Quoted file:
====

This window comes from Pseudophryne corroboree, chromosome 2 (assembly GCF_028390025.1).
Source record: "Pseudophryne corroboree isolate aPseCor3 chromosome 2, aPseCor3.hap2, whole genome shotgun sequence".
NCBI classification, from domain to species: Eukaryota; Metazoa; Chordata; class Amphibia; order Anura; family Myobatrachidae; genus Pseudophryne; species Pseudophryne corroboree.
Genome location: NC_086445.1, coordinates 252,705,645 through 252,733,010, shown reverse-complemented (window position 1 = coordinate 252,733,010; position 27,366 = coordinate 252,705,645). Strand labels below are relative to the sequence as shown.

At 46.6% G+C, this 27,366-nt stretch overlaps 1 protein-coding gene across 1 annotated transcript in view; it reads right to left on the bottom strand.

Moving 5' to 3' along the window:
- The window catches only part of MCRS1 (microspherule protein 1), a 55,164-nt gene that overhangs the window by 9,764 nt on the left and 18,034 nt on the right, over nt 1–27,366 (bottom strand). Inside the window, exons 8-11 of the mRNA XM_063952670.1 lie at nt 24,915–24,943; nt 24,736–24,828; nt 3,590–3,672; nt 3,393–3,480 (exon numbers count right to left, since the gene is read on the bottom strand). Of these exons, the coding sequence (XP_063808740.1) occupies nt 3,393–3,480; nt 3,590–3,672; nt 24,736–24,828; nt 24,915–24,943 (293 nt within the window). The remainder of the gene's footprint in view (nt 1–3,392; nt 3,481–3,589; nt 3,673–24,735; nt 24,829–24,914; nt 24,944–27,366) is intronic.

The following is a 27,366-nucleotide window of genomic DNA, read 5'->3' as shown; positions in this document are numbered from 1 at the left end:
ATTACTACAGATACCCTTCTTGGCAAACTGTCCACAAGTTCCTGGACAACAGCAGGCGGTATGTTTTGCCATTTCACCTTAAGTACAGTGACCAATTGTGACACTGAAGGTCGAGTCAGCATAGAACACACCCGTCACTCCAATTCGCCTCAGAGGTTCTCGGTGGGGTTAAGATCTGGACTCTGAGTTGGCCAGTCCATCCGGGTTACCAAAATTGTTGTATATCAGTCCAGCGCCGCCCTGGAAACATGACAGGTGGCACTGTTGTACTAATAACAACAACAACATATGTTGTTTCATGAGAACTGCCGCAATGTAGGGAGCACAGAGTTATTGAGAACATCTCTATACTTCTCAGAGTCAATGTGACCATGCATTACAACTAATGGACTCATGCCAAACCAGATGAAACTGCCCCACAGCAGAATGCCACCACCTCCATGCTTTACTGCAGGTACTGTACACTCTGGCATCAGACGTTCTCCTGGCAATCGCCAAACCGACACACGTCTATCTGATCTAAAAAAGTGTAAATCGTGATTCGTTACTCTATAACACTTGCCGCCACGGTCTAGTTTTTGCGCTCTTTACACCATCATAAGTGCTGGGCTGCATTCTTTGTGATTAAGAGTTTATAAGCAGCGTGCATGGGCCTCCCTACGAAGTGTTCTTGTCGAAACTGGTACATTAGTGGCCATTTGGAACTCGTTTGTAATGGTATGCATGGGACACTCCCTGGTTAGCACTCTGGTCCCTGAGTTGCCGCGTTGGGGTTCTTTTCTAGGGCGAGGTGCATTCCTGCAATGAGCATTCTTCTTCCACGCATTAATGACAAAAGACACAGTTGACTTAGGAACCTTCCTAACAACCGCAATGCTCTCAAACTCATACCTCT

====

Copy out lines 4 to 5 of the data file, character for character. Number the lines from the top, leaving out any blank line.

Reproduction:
Genome location: NC_086445.1, coordinates 252,705,645 through 252,733,010, shown reverse-complemented (window position 1 = coordinate 252,733,010; position 27,366 = coordinate 252,705,645). Strand labels below are relative to the sequence as shown.

At 46.6% G+C, this 27,366-nt stretch overlaps 1 protein-coding gene across 1 annotated transcript in view; it reads right to left on the bottom strand.